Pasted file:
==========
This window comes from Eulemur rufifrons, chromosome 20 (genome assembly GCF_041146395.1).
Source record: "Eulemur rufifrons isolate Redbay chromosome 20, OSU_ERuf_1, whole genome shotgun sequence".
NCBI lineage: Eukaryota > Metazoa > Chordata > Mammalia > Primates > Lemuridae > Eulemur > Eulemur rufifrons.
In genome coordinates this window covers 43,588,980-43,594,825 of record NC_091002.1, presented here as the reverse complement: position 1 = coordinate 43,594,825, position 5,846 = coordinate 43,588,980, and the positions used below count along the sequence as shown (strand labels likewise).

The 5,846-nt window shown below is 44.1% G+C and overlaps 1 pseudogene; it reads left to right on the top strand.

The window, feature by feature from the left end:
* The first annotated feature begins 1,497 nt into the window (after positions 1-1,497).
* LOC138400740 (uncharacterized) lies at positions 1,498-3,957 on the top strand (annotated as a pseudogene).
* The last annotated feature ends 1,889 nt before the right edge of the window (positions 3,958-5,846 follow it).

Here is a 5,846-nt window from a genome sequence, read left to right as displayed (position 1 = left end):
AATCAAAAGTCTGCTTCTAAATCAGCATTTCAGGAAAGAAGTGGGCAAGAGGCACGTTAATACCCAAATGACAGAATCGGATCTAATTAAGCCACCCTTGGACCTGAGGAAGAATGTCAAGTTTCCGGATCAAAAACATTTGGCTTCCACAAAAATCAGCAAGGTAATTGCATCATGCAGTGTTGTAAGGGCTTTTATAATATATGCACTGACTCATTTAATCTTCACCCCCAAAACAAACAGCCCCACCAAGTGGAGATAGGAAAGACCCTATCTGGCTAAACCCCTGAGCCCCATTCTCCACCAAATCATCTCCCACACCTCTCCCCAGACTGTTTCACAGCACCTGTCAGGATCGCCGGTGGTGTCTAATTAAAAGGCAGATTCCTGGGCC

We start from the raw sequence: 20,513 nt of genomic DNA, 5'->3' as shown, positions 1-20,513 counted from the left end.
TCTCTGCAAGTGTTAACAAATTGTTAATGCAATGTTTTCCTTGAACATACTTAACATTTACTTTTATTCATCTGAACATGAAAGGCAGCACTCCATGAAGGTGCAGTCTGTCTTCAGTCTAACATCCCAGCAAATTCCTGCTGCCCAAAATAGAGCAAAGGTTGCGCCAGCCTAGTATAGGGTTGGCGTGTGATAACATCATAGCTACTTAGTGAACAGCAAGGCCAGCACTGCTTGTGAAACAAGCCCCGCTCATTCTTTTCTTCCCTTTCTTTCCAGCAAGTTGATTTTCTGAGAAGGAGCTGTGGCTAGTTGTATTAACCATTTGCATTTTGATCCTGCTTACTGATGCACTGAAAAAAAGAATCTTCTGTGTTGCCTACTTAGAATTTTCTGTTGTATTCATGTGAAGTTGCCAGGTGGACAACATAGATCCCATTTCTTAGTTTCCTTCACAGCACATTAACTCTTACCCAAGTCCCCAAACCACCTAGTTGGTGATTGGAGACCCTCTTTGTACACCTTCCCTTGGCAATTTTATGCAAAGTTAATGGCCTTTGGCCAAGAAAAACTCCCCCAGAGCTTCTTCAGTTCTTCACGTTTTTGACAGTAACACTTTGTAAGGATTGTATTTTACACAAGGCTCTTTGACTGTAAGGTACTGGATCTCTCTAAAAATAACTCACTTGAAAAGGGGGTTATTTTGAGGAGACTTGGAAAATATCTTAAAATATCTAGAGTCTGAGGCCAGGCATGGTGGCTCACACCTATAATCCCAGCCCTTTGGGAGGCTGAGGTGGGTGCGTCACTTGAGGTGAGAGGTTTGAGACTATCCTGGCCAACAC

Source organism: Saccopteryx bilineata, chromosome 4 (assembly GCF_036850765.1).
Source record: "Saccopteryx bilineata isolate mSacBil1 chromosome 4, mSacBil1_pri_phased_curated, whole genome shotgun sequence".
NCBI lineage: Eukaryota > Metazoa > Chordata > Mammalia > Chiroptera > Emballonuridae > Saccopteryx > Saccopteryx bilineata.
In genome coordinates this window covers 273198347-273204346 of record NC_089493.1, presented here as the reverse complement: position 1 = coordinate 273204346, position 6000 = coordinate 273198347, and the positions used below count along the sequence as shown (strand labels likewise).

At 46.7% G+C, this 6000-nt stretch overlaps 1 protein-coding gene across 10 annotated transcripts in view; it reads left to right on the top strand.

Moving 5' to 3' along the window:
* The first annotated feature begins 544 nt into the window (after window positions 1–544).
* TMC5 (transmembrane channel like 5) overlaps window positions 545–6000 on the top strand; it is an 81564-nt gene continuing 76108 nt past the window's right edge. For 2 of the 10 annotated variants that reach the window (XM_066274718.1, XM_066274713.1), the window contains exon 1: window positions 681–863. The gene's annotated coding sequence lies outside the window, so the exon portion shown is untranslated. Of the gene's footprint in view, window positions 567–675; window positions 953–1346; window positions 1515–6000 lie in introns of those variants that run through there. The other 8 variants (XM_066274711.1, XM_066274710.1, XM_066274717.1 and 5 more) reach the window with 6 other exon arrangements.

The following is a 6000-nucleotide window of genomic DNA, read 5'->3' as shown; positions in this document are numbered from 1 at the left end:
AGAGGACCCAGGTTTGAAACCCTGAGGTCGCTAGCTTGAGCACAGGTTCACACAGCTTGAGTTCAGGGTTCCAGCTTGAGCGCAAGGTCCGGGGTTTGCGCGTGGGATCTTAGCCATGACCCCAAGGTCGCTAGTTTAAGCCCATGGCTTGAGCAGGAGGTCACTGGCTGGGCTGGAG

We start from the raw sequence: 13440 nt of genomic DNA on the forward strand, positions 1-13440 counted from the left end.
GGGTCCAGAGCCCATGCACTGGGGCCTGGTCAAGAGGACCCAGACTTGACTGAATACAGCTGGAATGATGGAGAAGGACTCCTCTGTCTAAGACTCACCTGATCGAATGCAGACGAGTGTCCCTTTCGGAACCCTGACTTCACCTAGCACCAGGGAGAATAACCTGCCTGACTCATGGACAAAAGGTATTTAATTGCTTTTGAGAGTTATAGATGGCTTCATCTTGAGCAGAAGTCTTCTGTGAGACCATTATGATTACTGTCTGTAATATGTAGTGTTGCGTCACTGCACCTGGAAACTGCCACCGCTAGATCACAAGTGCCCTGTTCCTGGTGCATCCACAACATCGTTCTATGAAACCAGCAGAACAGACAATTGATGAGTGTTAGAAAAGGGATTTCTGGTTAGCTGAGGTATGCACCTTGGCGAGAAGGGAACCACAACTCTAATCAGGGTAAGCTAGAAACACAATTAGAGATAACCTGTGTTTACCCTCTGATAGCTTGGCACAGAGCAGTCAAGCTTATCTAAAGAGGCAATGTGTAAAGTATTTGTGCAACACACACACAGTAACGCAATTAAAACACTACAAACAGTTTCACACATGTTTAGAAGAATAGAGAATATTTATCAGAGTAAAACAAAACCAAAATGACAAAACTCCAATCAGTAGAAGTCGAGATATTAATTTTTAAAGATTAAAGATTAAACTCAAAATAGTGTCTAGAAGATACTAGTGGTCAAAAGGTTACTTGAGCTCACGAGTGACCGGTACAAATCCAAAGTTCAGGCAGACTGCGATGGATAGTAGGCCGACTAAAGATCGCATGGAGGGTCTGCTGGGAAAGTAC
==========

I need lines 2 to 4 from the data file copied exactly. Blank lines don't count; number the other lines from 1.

Source record: "Eulemur rufifrons isolate Redbay chromosome 20, OSU_ERuf_1, whole genome shotgun sequence".
NCBI lineage: Eukaryota > Metazoa > Chordata > Mammalia > Primates > Lemuridae > Eulemur > Eulemur rufifrons.
In genome coordinates this window covers 43,588,980-43,594,825 of record NC_091002.1, presented here as the reverse complement: position 1 = coordinate 43,594,825, position 5,846 = coordinate 43,588,980, and the positions used below count along the sequence as shown (strand labels likewise).